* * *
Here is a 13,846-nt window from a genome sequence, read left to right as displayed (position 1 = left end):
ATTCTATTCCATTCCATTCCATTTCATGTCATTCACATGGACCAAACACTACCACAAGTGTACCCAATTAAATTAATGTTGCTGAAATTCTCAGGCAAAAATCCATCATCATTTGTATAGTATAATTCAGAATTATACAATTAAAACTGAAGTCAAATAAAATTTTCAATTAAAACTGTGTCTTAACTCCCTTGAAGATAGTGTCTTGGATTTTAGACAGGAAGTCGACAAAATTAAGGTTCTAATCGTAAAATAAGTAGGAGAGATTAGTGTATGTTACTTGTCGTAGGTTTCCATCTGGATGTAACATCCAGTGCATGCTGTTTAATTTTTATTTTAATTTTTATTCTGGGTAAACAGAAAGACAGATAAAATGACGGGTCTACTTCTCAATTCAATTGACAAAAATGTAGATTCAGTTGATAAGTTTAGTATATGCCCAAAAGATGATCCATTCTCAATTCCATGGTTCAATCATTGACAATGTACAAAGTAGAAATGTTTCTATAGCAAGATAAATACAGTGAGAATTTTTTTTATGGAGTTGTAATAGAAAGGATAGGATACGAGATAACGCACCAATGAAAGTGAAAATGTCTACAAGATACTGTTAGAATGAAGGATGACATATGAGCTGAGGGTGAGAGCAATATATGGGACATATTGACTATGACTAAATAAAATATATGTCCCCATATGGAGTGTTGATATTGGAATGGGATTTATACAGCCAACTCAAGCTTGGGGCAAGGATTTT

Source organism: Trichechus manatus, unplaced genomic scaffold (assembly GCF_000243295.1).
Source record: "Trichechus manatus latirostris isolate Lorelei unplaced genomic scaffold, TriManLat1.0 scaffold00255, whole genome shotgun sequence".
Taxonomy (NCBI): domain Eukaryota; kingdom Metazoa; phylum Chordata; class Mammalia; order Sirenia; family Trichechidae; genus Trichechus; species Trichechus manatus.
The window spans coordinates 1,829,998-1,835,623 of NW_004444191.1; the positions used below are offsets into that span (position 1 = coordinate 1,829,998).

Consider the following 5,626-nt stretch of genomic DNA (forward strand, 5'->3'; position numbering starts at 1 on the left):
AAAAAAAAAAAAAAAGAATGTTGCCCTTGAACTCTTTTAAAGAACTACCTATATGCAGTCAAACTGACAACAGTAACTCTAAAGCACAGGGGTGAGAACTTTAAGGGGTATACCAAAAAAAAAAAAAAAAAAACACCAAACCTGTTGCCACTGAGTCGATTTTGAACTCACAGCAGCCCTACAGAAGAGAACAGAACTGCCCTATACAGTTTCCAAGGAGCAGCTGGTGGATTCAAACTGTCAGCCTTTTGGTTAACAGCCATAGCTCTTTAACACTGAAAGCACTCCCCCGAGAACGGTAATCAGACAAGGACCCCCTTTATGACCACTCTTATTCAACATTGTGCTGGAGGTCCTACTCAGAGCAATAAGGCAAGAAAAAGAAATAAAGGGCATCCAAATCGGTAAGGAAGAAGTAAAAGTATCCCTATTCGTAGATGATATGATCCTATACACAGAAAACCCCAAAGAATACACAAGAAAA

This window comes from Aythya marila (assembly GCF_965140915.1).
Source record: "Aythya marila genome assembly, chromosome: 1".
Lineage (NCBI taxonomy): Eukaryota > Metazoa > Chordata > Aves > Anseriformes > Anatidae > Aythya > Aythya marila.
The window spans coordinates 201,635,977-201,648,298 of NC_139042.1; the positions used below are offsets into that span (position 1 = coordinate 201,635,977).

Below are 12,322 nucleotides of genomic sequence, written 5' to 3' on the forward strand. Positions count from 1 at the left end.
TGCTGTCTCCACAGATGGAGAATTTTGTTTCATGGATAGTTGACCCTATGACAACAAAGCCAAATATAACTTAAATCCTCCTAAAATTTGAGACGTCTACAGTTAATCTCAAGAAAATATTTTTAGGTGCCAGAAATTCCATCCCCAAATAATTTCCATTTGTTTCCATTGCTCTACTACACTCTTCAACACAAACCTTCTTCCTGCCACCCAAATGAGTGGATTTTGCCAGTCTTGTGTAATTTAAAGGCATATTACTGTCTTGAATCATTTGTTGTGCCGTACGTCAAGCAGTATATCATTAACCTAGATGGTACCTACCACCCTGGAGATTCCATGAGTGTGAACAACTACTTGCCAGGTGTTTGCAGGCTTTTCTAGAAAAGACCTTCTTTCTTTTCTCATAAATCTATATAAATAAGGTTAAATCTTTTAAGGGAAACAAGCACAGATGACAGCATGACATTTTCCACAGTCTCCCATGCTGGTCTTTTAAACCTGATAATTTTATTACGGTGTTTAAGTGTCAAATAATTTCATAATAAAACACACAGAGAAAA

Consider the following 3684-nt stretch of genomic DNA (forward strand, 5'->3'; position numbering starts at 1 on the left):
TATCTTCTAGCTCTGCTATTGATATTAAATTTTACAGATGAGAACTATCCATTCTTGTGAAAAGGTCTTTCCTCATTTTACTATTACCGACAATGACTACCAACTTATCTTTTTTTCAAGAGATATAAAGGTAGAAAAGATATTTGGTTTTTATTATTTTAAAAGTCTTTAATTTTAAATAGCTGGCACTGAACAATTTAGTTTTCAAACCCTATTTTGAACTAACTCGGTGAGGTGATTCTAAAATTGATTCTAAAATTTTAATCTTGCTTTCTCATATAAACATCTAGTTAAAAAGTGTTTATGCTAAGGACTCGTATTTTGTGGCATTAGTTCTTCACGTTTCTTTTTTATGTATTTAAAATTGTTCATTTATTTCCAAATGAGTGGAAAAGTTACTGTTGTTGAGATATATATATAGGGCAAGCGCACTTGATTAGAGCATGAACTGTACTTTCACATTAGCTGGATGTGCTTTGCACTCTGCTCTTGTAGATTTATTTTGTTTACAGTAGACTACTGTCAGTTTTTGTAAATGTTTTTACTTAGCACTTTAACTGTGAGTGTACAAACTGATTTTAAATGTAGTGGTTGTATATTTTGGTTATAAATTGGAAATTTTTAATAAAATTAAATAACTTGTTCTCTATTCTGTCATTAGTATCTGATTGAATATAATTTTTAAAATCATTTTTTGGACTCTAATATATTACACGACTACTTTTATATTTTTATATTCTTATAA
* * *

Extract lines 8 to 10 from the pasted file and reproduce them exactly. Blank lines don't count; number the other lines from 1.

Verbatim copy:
AAAAAAAAAAAAAAAGAATGTTGCCCTTGAACTCTTTTAAAGAACTACCTATATGCAGTCAAACTGACAACAGTAACTCTAAAGCACAGGGGTGAGAACTTTAAGGGGTATACCAAAAAAAAAAAAAAAAAAACACCAAACCTGTTGCCACTGAGTCGATTTTGAACTCACAGCAGCCCTACAGAAGAGAACAGAACTGCCCTATACAGTTTCCAAGGAGCAGCTGGTGGATTCAAACTGTCAGCCTTTTGGTTAACAGCCATAGCTCTTTAACACTGAAAGCACTCCCCCGAGAACGGTAATCAGACAAGGACCCCCTTTATGACCACTCTTATTCAACATTGTGCTGGAGGTCCTACTCAGAGCAATAAGGCAAGAAAAAGAAATAAAGGGCATCCAAATCGGTAAGGAAGAAGTAAAAGTATCCCTATTCGTAGATGATATGATCCTATACACAGAAAACCCCAAAGAATACACAAGAAAA

This window comes from Aythya marila (assembly GCF_965140915.1).
Source record: "Aythya marila genome assembly, chromosome: 1".